Satellite Imagery Production Grows Up: Land Cover for Local Governments

By Adena Schutzberg

The idea that the killer app for satellite imagery is a mapping portal is so 2007. With many cities focusing on environmental challenges, 2008 could be the year for a rush on land cover data that are typically drawn from satellite images and support the creation of GIS layers of "what's on the ground." This sort of information is gaining new life as cities and towns dig into the environmental and climate challenges involving water and air quality and other green topics. That's what three companies are counting on as they introduce land cover datasets for the Chicago area next month.

RFP Mapping LLC, a GIS data and imagery reseller and consulting firm, and Baxter & Woodman, an engineering firm, both based in Crystal Lake, IL, will take the lead in marketing and supporting the new datasets. NCDC Imaging & Mapping of Colorado Springs, CO creates the land cover data from satellite imagery. The first products being unveiled are land cover polygon layers built from 2006 and 2007 QuickBird 60 centimeter imagery. The first phase data, expected to be completed in May, will cover 1,800 square miles focused on Chicago and the inner suburbs. The second phase, expected to be completed in late summer, will expand the coverage area another 1,800 square miles to cover suburbs west of the city.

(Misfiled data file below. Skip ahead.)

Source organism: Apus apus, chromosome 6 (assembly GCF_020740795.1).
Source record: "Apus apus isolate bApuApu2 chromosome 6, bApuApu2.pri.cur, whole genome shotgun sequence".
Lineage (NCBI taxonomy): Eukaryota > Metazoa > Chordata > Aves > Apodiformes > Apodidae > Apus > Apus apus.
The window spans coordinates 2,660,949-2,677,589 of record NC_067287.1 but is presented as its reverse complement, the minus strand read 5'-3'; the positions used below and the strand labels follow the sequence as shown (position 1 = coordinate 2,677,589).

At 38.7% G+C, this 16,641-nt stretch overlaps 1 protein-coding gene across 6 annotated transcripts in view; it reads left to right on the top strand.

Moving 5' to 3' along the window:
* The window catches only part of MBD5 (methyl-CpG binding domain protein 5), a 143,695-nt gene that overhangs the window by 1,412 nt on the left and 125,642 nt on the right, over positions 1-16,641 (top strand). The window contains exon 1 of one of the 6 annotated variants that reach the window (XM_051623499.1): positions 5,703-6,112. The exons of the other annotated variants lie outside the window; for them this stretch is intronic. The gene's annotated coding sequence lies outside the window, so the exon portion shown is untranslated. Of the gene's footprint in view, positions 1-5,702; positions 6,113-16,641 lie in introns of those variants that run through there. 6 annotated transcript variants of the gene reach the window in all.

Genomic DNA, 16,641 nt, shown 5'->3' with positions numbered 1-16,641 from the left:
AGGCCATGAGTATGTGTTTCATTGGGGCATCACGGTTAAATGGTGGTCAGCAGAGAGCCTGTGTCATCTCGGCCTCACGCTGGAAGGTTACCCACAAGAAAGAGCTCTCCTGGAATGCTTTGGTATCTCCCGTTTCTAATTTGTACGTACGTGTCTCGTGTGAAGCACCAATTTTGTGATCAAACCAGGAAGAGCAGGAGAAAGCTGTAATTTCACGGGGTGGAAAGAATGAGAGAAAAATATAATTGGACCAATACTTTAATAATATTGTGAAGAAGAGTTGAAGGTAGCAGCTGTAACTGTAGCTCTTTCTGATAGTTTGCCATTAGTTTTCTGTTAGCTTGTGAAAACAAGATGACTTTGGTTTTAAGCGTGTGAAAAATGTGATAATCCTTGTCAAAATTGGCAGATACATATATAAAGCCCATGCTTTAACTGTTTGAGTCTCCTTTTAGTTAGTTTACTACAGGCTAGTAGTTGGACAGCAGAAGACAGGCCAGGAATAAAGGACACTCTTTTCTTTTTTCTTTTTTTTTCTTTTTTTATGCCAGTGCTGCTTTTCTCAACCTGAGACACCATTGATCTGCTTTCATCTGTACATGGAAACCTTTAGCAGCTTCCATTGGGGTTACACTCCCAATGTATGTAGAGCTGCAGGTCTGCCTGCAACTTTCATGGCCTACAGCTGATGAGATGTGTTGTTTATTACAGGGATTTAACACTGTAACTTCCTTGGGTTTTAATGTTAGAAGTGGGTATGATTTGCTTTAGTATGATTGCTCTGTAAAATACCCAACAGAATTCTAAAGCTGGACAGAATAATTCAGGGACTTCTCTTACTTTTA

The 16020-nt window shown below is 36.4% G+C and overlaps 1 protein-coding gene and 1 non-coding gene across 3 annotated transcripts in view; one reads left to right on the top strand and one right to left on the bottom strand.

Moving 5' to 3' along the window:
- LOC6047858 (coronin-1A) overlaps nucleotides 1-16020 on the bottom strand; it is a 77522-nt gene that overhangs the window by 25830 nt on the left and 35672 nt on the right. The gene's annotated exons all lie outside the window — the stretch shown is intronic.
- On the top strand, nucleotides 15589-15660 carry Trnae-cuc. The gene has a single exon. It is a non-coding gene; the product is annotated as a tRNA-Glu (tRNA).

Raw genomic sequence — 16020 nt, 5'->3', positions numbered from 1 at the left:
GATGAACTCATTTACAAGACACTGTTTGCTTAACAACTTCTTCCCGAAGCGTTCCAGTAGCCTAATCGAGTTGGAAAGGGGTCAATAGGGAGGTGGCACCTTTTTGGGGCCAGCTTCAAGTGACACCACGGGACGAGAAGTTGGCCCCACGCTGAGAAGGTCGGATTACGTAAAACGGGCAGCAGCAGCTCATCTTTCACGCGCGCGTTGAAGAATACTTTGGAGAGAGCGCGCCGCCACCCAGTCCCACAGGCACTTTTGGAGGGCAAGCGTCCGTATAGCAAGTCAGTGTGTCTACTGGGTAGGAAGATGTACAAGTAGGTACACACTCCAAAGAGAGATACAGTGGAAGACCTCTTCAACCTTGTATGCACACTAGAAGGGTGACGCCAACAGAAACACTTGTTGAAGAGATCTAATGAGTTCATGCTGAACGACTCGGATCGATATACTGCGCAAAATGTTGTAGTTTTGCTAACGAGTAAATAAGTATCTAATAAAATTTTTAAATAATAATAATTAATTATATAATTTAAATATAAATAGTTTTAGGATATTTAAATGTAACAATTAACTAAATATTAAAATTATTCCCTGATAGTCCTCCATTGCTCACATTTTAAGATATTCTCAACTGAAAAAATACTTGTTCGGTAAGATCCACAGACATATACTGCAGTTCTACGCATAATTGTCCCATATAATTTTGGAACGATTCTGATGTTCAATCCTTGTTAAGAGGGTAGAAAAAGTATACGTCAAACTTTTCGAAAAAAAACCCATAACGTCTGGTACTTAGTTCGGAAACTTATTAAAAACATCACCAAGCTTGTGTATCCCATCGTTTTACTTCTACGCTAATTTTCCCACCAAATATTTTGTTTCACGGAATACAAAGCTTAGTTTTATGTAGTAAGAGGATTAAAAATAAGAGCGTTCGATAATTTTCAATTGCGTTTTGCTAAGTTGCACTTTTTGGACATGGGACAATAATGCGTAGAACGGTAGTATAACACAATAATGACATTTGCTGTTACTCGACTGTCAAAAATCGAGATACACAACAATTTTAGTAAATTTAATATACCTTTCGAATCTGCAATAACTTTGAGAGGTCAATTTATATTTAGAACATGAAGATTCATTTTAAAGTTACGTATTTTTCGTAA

Data and Business Model
Unlike aerial firms that solicit contracts to fly municipalities and deliver imagery and land cover data, RFP Mapping and NCDC did the work speculatively. Does that sound risky? It didn't to NCDC's vice president of business development, Ian Hanou. His company had many requests for just such data, and that's what sparked the idea. "By using accelerated feature extraction and off-the-shelf imagery, we could put out a valuable product at a reasonable price, and cover a very large area."

Accelerated feature extraction describes traditional feature extraction enhanced with contextual and spectral input. Hanou's firm uses a variety of advanced software tools to turn the imagery into land cover GIS datasets with six land cover classes: impervious surfaces, tree canopy, irrigated grass areas, non-irrigated low-lying vegetative areas, bare soil and water features. Each pixel of each image is assigned to one of those categories, and then smooth polygons are created from the groups.

Why start with Chicago? Bill Peel of RFP Mapping stated the geographic reason. "We are here in the Chicago area and already work with many municipalities." But there are other reasons:
  • Recent data for the first phase were already acquired and in DigitalGlobe's archive.
  • Three hundred municipalities, many with high growth, are potential customers.
  • Interest in environmental issues, for compliance and service to citizens, is exploding in the region.
Data Use